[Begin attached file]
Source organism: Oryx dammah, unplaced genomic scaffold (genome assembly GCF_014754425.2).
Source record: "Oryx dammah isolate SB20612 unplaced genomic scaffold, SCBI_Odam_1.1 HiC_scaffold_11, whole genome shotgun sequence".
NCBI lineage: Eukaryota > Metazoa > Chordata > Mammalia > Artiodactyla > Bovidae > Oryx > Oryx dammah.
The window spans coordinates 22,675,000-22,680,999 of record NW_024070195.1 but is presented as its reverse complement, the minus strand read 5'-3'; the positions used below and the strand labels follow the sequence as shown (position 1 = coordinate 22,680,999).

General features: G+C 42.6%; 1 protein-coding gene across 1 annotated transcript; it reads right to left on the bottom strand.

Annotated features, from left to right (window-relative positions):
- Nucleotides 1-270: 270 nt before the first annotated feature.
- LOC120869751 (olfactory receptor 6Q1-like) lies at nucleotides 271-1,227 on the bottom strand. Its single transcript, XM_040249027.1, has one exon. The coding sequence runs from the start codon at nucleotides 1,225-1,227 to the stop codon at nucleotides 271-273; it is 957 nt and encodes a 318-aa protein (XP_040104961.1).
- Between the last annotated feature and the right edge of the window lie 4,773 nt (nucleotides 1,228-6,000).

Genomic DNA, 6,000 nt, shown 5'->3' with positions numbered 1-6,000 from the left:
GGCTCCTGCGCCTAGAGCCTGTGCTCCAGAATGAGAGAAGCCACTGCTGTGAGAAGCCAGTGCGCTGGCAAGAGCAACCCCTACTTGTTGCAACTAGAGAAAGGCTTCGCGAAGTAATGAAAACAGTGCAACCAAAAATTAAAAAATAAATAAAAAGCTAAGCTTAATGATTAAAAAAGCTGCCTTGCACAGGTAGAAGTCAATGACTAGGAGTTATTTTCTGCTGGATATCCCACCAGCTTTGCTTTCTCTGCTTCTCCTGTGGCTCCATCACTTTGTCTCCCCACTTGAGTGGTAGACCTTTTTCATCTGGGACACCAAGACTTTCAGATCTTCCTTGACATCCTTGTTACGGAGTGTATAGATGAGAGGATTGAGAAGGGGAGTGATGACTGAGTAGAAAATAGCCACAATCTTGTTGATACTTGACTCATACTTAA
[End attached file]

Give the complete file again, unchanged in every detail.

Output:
Source organism: Oryx dammah, unplaced genomic scaffold (genome assembly GCF_014754425.2).
Source record: "Oryx dammah isolate SB20612 unplaced genomic scaffold, SCBI_Odam_1.1 HiC_scaffold_11, whole genome shotgun sequence".
NCBI lineage: Eukaryota > Metazoa > Chordata > Mammalia > Artiodactyla > Bovidae > Oryx > Oryx dammah.
The window spans coordinates 22,675,000-22,680,999 of record NW_024070195.1 but is presented as its reverse complement, the minus strand read 5'-3'; the positions used below and the strand labels follow the sequence as shown (position 1 = coordinate 22,680,999).

General features: G+C 42.6%; 1 protein-coding gene across 1 annotated transcript; it reads right to left on the bottom strand.

Annotated features, from left to right (window-relative positions):
- Nucleotides 1-270: 270 nt before the first annotated feature.
- LOC120869751 (olfactory receptor 6Q1-like) lies at nucleotides 271-1,227 on the bottom strand. Its single transcript, XM_040249027.1, has one exon. The coding sequence runs from the start codon at nucleotides 1,225-1,227 to the stop codon at nucleotides 271-273; it is 957 nt and encodes a 318-aa protein (XP_040104961.1).
- Between the last annotated feature and the right edge of the window lie 4,773 nt (nucleotides 1,228-6,000).

Genomic DNA, 6,000 nt, shown 5'->3' with positions numbered 1-6,000 from the left:
GGCTCCTGCGCCTAGAGCCTGTGCTCCAGAATGAGAGAAGCCACTGCTGTGAGAAGCCAGTGCGCTGGCAAGAGCAACCCCTACTTGTTGCAACTAGAGAAAGGCTTCGCGAAGTAATGAAAACAGTGCAACCAAAAATTAAAAAATAAATAAAAAGCTAAGCTTAATGATTAAAAAAGCTGCCTTGCACAGGTAGAAGTCAATGACTAGGAGTTATTTTCTGCTGGATATCCCACCAGCTTTGCTTTCTCTGCTTCTCCTGTGGCTCCATCACTTTGTCTCCCCACTTGAGTGGTAGACCTTTTTCATCTGGGACACCAAGACTTTCAGATCTTCCTTGACATCCTTGTTACGGAGTGTATAGATGAGAGGATTGAGAAGGGGAGTGATGACTGAGTAGAAAATAGCCACAATCTTGTTGATACTTGACTCATACTTAA